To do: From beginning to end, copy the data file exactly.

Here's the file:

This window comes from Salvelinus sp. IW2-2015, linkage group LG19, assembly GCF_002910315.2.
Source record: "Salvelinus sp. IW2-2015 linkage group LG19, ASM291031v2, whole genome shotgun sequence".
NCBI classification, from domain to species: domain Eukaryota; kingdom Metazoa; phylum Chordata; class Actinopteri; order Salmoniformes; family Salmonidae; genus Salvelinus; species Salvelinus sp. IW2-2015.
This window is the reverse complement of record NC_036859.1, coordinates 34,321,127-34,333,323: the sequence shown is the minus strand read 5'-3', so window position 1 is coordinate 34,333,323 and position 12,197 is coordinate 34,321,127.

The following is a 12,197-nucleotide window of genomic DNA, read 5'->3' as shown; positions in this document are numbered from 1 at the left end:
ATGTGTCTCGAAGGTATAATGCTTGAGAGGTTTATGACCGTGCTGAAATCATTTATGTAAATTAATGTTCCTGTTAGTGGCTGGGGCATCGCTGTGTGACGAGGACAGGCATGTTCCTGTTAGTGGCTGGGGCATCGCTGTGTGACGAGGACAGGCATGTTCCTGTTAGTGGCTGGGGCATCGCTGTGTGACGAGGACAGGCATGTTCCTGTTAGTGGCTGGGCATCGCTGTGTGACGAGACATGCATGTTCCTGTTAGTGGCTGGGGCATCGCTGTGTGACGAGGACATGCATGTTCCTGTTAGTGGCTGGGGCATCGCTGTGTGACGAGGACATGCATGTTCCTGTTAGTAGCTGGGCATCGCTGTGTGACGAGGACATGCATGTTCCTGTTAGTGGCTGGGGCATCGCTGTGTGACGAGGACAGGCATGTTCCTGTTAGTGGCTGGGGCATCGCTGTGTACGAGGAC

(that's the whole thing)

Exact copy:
This window comes from Salvelinus sp. IW2-2015, linkage group LG19, assembly GCF_002910315.2.
Source record: "Salvelinus sp. IW2-2015 linkage group LG19, ASM291031v2, whole genome shotgun sequence".
NCBI classification, from domain to species: domain Eukaryota; kingdom Metazoa; phylum Chordata; class Actinopteri; order Salmoniformes; family Salmonidae; genus Salvelinus; species Salvelinus sp. IW2-2015.
This window is the reverse complement of record NC_036859.1, coordinates 34,321,127-34,333,323: the sequence shown is the minus strand read 5'-3', so window position 1 is coordinate 34,333,323 and position 12,197 is coordinate 34,321,127.

The following is a 12,197-nucleotide window of genomic DNA, read 5'->3' as shown; positions in this document are numbered from 1 at the left end:
ATGTGTCTCGAAGGTATAATGCTTGAGAGGTTTATGACCGTGCTGAAATCATTTATGTAAATTAATGTTCCTGTTAGTGGCTGGGGCATCGCTGTGTGACGAGGACAGGCATGTTCCTGTTAGTGGCTGGGGCATCGCTGTGTGACGAGGACAGGCATGTTCCTGTTAGTGGCTGGGGCATCGCTGTGTGACGAGGACAGGCATGTTCCTGTTAGTGGCTGGGCATCGCTGTGTGACGAGACATGCATGTTCCTGTTAGTGGCTGGGGCATCGCTGTGTGACGAGGACATGCATGTTCCTGTTAGTGGCTGGGGCATCGCTGTGTGACGAGGACATGCATGTTCCTGTTAGTAGCTGGGCATCGCTGTGTGACGAGGACATGCATGTTCCTGTTAGTGGCTGGGGCATCGCTGTGTGACGAGGACAGGCATGTTCCTGTTAGTGGCTGGGGCATCGCTGTGTACGAGGAC